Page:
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Sydney

Sydney

It was another cold and frosty morning when through the field glasses we spotted a bundle in the hedge at the far end of the field garden. The bundle was obviously covered in an icy blanket if the glistening of ice crystals was to be believed. Further investigation was needed.

It became clear that the bundle was in fact a cat curled up under the hedge with no shelter. This was soon to be rectified with a large barrel stuffed with hay which was then supported with chicken wire and with a further hay bed inserted for comfort. Polythene was secured over the open end of the barrel and a hole cut for an entrance. This barrel was then placed under the hedge not far from where the cat was sleeping. Of course on approach he ran away, but was soon back and took possession of his new home immediately.

Twice a day we placed food and water near to the entrance of the barrel, and it was devoured with enthusiasm and on occasions he was brave enough to come closer and eat the left over cat food on the grass as well, he was very hungry. A few weeks later and the cat had decided to move closer to the house. There was another hay barrel already nearby and he took      possession.

One wet and miserable day, the cat looked so sad. We could see he had part of his ear missing, as well as being wet, dirty, bedraggled and obviously ill. We knew we had to catch him and take him to the Vet. This we achieved and the Vet gave him suitable medication, but we now realized he had to be cared for more intensely.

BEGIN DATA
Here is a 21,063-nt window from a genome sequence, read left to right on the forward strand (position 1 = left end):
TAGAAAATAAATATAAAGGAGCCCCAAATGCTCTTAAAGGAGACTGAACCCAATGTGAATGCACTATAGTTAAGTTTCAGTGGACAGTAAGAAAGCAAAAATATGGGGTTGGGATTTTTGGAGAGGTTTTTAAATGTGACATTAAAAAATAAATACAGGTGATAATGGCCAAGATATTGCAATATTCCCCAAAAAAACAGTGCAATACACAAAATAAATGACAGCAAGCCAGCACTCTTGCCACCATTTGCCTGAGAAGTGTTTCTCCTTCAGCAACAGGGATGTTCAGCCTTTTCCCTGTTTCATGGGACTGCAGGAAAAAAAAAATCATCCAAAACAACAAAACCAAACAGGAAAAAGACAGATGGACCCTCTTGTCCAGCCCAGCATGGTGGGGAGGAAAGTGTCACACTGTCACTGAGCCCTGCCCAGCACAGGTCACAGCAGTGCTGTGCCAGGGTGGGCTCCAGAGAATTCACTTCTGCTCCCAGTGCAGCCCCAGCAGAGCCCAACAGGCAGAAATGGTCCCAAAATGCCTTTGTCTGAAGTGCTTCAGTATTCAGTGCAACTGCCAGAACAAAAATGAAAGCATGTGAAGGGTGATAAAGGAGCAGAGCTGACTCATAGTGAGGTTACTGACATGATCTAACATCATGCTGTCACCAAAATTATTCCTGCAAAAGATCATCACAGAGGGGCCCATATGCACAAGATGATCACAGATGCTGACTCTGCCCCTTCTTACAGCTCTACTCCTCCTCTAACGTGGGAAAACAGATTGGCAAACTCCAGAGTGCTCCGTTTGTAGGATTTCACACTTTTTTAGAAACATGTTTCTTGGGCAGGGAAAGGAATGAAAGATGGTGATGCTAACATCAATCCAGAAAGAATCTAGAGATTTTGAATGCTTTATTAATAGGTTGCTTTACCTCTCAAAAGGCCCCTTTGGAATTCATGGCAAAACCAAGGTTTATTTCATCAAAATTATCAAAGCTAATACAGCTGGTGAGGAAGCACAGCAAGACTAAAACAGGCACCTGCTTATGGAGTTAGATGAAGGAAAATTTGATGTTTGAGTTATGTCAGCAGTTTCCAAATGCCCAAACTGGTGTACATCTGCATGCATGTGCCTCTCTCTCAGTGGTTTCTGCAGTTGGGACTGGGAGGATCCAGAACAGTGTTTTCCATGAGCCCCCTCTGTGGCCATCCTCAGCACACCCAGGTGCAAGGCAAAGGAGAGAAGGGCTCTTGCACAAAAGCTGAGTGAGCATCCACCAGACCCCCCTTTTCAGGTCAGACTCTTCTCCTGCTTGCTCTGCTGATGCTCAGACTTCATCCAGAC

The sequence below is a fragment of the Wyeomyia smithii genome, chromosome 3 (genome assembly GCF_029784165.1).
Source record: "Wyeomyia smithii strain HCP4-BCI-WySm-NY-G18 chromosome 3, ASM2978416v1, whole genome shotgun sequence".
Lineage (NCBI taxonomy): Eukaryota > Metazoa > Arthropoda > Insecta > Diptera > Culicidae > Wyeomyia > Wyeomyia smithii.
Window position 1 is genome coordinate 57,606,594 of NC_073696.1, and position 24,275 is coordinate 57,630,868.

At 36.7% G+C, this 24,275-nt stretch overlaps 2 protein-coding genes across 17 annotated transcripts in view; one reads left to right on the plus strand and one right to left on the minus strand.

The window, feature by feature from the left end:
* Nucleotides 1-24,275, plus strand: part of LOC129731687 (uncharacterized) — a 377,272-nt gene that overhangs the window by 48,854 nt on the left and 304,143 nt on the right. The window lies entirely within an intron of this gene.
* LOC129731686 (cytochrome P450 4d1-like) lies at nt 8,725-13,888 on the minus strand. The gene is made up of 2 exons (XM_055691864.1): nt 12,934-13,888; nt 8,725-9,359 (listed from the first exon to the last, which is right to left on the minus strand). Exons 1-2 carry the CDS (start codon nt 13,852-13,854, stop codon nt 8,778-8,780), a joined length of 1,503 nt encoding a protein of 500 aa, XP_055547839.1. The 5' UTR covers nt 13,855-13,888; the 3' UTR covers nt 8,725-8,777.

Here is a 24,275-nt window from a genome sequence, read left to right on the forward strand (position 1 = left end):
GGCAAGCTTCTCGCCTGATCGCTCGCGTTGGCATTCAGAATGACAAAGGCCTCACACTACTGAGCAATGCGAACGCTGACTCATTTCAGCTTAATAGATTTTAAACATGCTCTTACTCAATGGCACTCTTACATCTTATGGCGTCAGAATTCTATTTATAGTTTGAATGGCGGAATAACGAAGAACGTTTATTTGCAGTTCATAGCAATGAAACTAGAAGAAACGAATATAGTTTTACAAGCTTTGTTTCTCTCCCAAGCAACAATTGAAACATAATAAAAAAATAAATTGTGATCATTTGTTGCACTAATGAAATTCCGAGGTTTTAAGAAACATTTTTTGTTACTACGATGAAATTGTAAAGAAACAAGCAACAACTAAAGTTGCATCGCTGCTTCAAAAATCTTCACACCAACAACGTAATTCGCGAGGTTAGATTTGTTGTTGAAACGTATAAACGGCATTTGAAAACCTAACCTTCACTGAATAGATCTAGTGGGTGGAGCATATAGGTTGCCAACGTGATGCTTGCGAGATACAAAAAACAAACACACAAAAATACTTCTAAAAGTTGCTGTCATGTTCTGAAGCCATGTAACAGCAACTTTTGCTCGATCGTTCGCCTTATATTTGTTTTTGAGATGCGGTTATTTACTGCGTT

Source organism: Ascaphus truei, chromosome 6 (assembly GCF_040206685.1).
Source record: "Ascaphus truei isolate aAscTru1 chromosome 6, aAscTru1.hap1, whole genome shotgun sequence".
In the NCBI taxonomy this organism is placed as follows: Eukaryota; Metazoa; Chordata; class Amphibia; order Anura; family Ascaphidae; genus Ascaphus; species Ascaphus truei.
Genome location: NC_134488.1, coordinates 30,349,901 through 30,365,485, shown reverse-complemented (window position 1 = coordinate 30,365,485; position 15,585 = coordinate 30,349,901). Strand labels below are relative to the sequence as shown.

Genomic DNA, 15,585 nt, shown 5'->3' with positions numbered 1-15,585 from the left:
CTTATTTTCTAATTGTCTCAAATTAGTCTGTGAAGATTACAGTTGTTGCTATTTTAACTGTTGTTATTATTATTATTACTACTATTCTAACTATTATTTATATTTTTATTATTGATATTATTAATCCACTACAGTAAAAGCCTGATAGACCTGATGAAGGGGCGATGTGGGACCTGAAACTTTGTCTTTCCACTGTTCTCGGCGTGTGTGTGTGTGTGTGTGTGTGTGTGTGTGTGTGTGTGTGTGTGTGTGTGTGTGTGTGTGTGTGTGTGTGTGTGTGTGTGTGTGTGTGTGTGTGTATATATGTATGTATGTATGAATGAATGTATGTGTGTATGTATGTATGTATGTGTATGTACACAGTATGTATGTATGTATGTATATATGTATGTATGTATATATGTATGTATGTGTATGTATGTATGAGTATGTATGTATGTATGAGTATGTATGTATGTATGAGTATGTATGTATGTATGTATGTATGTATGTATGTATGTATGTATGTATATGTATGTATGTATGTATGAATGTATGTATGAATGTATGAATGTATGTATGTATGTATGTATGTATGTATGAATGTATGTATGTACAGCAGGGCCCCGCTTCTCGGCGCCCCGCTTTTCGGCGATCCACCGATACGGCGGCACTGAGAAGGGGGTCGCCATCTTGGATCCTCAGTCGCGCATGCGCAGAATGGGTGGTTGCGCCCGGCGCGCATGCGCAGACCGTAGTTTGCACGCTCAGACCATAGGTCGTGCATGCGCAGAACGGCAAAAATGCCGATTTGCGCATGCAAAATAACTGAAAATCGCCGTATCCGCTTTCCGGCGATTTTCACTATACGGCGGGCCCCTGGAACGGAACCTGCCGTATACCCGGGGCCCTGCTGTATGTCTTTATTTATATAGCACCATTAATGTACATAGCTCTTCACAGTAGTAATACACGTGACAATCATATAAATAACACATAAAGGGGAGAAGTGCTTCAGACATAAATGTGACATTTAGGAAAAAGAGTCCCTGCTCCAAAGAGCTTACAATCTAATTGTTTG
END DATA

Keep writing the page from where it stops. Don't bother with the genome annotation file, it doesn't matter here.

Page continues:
He moved into the barn and into our large 8ft x 12ft cage with all the comforts that could be bestowed on him, including his own arm chair, cosy bed, food, water and toilet facilities. We also gave him a heater, to be sure he would not be cold as he had suffered enough.

We knew he was not going to live for long, but we could not comfort him, he hissed and panicked if we got too close, so we just did the best we could until his time came. We called him ‘Hissing Syd’, which of course soon became affectionately ‘Sydney’.

The full story and many more are in the book “Viewed From My Window” by Patricia Oliver price £10 + £1.75 p&p. For more details, contact Patricia on 01202 826244. All proceeds go towards the Veterinary and Welfare needs of the 16 feral cats currently in her care. 
Viewed-from-my-Window-May-2011-book-cover

The full story and many more are in the book “Viewed From My Window” by Patricia Oliver price £10 + £1.75 p&p. For more details, contact Patricia on 01202 826244. All proceeds go towards the Veterinary and Welfare needs of the 16 feral cats currently in her care.